Some restaurants in our city stay comfortably the same year on year and that’s the way we like them. I had always put Fade Street’s cool and cosy bistro, L’Gueuleton, in that bracket –that of an old reliable, one in which you’ll never fail to have a glorious meal in great surroundings and even greater ambience. So, on my recent visit I saw that the experience is still as stellar, but there have been some subtle changes, which have, in fact, only served to optimize the offering.
First change is the arrival of new chef, Aoife Barker, who is successfully cooking with Irish and French ingredients but with a slight twist. When I asked her what plans she had afoot, she said, ‘I’m trying to make the bistro classics a bit lighter and more refined – putting a woman’s touch to rustic bistro cooking!’.
Chef Barker uses all local suppliers and mainly Irish produce – always seasonal. She works directly with the suppliers themselves; she gets all her beef from a farm in Roscommon and they cut specific cuts for her. She prefers lesser-used cuts – oxtail, rump cap, beef cheek and skirt steak being among her favourites, as despite being trickier to cook, they are top class cuts full of flavour.
The second change is the terrace makeover, with its pretty awning and comfy seats, thus making this one of the nicest people-spotting spaces in town complete with heaters that actually heat!
So, to the food. I brought my Dad, and together he and I feasted on a mix of hearty, rustic dishes that satisfied on a deep, almost visceral level. The French Onion soup is notoriously (and correctly) the best in Dublin. The chicken liver and foie gras parfait with spiced pear and toasted sour dough strikes the perfect balance of rich flavor and spice and is blended to perfection – pure velvet, melt in the mouth stuff. Not to be missed.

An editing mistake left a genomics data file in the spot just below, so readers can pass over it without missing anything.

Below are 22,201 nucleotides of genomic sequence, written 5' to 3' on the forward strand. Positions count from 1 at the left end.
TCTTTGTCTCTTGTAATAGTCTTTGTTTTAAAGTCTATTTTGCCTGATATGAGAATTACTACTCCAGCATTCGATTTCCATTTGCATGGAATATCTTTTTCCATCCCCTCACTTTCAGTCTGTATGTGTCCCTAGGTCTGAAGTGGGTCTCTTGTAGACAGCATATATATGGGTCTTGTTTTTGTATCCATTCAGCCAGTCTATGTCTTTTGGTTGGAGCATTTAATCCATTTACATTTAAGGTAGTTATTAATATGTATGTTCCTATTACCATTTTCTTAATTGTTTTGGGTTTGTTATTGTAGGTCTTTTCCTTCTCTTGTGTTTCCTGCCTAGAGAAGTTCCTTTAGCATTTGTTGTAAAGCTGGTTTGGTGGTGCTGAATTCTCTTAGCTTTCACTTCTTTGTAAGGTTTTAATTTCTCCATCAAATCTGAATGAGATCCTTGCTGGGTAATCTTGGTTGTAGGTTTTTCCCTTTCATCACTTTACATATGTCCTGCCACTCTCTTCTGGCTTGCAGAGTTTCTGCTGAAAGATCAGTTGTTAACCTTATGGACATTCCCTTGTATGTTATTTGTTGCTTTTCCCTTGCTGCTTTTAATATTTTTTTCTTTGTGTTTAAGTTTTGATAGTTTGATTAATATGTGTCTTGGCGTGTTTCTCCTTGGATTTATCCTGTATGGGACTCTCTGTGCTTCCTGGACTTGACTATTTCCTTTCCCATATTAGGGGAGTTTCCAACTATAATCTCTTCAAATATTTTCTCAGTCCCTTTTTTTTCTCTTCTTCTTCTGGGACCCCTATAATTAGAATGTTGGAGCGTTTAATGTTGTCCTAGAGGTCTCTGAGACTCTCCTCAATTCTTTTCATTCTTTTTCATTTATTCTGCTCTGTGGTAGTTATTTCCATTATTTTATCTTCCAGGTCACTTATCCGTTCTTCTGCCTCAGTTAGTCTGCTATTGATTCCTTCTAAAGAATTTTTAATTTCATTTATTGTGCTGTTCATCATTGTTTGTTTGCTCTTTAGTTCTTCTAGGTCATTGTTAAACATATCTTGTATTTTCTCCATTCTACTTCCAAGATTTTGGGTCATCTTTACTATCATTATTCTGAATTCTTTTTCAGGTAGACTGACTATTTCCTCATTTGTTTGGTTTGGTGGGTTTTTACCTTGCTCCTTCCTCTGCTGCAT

We decided to be led on our wine choices, and the marvellous and charming Shane helped us navigate the wine list. With our starters we drank two glasses of ‘Domain De Thulon’ Beaujolais Blanc 2013, which complemented the richness of the flavours ideally (on a return visit, I had the ‘Villa Huesgen’ Riesling 2013 with the French onion soup and it was a sublime accompaniment!).
Mains consisted of Plaice Fillet with Dublin Bay Prawn Mousse, new potatoes, sprouting broccoli and shellfish sauce for me, which was light and flavourful. My Dad went for the Braised dry aged beef cheek with oxtail croquette, truffle mash and pak choy. This is a great, true-to-from bistro style dish: tender, melty, meaty heaven. A death row meal if there ever was!
Shane expertly paired our mains with the white Alvarinho ‘Pouco Comum’ 2013 for me and the robust red Ribera del Duero ‘Acon” 2012 for my Dad.
The meal finished with a damn near perfect Crème Brulee and a glass each of Pineau des charentes ‘Chateau D’Orignac’. A dessert wine that is brandy based, therefore not overly sweet and served to bust all the myths regarding dessert wine that I previously believed. Sweet, sickly, syrupy? Nope this ain’t that! I am converted.
As Shane jokingly said to me as we left (and to stretch that famous tagline to almost unbearable lengths) ‘Food by L’Gueuleton. Memories. Priceless’. He’s not wrong.
My verdict is simple; if you’ve not been – go. If you have been – go again.